Shadae Roberson – The stigma of receiving mental health care has been prevalent. Dating back to slavery, entrusting medical professionals has been frowned upon. We are in a movement in which individuals are embracing a need to be proactive with their mental health. As a nation, the rate of suicide is on the rise. We are finally at a point where we aren’t saying ‘what happens in this house, stays in this house’ and we are actually talking about and identifying unhealthy patterns and generational curses.

What ways can someone help a loved one who is not open to the idea of therapy but is having mental struggles that need to be addressed?

Markiesha Johnson – Try not to be judgmental. The main thing is checking on your people and seeing how they are doing. If you notice that there is a shift in a person’s behavior, that’s one of the first symptoms that they may be struggling. I would first talk to them. Let them know you are there for them. A lot of times people do need their space, but as a friend and family member that love those people it’s important that you talk to them and allow them to come to you. There are also different hotlines and resources you can provide. 988 is the 3 digit number that someone can use if they are contemplating suicide or having suicidal thoughts. I still would give them a list of resources if they’re open at some point to seek professional help.

 

Angela B. Burgess – I would suggest you meet them where they are. So, you can maybe just be that listening ear and start there. Acknowledge they have a lot going. Let them know “I’m just here to listen to you but I’m also not a professional or [if you are] a professional, I cannot be your professional so maybe you should talk to somebody” and just help them on their journey to healing themselves. So, sometimes that looks like showing up. And sometimes it looks like modeling. Sometimes someone seeing you on your healing journey will inspire them to take control of their mental health.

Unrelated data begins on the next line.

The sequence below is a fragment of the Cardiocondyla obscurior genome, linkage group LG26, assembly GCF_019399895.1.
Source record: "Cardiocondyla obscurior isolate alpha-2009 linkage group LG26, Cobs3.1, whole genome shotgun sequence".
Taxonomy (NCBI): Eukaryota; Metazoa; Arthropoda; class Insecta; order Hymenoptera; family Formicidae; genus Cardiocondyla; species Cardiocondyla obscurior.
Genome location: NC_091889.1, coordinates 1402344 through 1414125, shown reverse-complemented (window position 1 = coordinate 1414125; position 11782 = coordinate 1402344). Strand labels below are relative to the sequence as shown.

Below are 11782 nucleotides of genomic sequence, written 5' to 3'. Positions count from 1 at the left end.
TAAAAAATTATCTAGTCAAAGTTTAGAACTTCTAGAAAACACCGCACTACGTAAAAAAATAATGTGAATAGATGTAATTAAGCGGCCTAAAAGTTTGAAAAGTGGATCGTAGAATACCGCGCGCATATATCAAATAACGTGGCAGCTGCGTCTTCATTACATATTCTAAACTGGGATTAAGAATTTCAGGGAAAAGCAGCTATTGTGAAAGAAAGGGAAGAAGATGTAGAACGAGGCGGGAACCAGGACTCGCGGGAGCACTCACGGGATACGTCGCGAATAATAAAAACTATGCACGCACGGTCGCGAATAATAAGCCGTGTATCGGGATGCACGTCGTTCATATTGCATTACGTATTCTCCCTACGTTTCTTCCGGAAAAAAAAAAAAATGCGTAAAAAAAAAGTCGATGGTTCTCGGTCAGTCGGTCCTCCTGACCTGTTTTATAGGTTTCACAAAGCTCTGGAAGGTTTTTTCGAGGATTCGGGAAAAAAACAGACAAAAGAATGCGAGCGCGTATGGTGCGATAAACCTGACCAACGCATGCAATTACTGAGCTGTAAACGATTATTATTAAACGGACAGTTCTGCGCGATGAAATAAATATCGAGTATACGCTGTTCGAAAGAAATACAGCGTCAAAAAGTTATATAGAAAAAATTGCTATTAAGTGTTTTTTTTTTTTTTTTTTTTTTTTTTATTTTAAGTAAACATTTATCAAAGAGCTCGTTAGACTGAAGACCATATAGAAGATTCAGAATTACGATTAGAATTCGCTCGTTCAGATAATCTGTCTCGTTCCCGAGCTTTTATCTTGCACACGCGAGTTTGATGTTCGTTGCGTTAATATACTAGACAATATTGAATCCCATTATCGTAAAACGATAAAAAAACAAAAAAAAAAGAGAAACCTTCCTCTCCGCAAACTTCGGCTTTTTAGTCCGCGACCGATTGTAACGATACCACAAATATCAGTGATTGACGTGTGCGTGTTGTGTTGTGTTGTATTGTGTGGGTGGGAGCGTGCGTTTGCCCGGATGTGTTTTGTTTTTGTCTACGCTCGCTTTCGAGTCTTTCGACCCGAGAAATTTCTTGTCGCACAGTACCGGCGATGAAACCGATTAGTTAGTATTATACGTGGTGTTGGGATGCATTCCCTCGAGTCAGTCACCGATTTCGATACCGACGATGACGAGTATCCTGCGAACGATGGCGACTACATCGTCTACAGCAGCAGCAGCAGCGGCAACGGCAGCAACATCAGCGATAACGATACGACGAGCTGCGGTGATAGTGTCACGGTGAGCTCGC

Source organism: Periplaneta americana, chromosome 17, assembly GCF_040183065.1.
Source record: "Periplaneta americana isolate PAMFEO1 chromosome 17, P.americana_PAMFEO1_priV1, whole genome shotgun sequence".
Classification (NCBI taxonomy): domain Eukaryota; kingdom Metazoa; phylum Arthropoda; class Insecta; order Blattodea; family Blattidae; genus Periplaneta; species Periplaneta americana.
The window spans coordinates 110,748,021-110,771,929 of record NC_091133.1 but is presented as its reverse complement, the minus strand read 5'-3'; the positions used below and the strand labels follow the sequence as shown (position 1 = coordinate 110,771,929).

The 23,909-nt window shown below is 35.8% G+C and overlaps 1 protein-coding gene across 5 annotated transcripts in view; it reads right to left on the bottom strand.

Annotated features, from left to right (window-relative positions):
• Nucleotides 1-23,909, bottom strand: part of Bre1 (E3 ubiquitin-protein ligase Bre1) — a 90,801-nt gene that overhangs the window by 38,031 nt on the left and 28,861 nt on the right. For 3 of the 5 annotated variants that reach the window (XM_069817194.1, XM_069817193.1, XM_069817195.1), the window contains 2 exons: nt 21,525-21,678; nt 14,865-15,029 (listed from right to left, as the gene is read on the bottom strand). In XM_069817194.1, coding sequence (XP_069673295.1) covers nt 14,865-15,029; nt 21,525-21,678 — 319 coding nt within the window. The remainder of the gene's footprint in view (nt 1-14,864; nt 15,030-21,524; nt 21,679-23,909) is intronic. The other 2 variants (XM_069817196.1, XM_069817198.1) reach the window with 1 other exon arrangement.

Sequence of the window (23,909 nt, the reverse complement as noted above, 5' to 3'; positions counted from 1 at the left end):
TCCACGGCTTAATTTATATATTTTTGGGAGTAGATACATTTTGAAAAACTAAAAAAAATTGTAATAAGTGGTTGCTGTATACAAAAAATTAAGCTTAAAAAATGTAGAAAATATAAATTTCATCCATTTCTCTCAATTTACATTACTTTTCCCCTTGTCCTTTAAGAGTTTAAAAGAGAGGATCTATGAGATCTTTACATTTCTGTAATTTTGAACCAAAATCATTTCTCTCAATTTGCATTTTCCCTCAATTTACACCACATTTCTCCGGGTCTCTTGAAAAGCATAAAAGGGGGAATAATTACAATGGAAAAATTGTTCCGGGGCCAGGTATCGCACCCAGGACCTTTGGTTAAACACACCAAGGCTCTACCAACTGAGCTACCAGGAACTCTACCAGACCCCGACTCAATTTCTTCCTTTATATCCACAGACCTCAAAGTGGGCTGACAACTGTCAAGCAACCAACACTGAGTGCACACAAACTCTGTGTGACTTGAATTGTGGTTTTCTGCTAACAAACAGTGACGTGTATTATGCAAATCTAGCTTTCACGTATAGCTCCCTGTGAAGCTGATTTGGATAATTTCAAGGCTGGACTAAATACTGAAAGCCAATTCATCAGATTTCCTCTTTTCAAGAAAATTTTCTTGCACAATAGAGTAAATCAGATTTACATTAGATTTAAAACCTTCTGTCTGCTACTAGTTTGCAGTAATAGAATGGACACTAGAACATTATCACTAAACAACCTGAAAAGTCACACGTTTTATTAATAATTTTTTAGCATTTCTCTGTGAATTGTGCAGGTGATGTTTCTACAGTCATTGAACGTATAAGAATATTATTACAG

Shadae Roberson – It can be discouraging to watch those you care for struggle with their mental health. The most nurturing thing to do in these cases is to be a listening ear and validate what they are going through. Build trust and rapport to be of support the best way possible while never forgetting to check in with yourself. Why is this affecting you so much? Are there other people or agencies that can share the responsibility? Resist the urge to ‘fix’ and simply ask how you can help. Ask questions and explore various options together. Pay attention to the red flags or signs and symptoms that a person is in crisis and seek assistance. Provide resources like the 24-hour text and chat hotline at 988.

Millennials are taking control of their mental health by actively seeking help and speaking out about their experiences. This includes talking to friends and family, seeking professional help and utilizing technology and social media to share their stories. African American millennials are leading the charge towards destigmatizing mental health and accessing better care. The millennial generation is the most educated and diverse generation yet and is increasingly vocal about mental health issues and advocating for better access to mental health services.

If you or someone you love need help resources can be found on www.psychologytoday.com.